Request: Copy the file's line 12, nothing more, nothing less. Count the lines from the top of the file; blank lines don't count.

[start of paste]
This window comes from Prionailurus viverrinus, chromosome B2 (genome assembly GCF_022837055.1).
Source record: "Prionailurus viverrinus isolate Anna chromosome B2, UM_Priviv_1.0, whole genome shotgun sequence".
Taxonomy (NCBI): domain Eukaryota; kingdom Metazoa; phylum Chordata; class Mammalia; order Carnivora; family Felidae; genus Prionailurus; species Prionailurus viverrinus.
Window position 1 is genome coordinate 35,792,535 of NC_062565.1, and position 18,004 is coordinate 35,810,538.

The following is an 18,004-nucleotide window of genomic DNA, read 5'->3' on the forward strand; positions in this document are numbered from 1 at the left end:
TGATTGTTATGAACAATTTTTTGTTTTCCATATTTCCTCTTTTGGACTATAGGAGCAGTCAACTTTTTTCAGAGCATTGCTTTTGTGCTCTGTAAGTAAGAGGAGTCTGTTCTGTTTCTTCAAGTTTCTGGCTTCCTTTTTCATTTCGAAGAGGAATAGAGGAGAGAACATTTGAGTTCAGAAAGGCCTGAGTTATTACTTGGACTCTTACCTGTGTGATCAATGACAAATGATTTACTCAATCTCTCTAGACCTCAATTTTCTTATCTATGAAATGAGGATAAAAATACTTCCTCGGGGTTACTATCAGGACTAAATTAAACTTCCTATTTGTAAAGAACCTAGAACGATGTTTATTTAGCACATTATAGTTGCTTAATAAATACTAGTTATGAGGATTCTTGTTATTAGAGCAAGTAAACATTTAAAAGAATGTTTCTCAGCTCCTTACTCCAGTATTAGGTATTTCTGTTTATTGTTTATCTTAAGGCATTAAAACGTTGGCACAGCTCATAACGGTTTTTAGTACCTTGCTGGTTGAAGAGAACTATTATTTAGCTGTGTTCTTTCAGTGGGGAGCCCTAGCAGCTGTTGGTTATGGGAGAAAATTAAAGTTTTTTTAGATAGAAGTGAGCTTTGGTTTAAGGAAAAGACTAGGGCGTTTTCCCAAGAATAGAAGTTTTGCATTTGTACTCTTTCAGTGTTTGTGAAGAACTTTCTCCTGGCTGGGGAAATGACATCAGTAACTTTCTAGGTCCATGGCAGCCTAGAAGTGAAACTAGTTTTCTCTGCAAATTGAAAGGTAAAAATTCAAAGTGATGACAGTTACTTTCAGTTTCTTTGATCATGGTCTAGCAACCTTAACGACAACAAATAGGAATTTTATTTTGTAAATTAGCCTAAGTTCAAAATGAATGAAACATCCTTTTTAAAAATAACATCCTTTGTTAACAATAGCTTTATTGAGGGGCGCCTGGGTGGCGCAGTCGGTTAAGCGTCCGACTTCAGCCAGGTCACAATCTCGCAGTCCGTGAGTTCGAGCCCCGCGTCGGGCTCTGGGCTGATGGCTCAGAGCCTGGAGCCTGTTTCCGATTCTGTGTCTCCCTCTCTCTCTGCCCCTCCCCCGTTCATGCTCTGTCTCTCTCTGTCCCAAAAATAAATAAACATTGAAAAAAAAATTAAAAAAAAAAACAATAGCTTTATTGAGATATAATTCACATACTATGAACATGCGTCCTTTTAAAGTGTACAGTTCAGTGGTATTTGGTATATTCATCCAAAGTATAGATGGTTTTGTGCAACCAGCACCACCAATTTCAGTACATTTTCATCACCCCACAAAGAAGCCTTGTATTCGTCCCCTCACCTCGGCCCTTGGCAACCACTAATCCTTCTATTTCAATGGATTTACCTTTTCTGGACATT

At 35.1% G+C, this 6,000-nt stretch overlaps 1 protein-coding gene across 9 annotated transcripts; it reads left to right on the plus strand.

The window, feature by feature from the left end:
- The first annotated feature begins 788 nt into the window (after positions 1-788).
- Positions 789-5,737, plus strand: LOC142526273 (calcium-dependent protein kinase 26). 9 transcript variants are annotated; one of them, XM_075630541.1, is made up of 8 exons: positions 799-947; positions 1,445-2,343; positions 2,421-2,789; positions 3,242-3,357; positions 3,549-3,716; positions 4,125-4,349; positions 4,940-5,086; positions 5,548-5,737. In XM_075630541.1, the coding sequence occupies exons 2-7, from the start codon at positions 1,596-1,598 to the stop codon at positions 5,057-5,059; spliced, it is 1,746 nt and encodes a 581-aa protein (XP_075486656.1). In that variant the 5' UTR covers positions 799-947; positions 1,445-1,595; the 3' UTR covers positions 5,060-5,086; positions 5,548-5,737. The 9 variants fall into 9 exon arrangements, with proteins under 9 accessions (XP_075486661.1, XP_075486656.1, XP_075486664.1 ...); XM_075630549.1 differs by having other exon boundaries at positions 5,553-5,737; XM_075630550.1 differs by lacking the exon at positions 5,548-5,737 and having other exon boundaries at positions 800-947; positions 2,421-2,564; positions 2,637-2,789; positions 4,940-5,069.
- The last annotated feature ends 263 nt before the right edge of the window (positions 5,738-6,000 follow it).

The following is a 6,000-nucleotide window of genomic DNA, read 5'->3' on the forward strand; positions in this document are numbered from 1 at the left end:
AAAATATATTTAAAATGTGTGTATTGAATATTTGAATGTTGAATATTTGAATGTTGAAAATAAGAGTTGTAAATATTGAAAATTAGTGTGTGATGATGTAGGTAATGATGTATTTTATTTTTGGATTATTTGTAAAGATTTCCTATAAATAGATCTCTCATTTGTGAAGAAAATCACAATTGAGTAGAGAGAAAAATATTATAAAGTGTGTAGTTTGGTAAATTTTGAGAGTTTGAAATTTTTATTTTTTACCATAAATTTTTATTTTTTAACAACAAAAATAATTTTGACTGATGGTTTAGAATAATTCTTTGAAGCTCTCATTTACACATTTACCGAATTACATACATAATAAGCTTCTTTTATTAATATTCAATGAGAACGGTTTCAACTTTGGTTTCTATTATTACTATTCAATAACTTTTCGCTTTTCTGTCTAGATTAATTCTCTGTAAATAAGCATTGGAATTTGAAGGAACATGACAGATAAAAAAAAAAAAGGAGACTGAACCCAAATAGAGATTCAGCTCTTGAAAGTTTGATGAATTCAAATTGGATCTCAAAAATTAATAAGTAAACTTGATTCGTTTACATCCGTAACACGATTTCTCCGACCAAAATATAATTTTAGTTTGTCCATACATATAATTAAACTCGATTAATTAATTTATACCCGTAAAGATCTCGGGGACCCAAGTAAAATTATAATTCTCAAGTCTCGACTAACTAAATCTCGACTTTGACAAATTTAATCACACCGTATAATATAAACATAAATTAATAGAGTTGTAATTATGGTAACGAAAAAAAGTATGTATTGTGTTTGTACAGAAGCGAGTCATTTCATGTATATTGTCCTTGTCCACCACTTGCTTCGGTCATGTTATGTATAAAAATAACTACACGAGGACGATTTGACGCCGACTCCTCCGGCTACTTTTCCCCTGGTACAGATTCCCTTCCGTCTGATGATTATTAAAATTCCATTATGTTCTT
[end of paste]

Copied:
The following is a 6,000-nucleotide window of genomic DNA, read 5'->3' on the forward strand; positions in this document are numbered from 1 at the left end: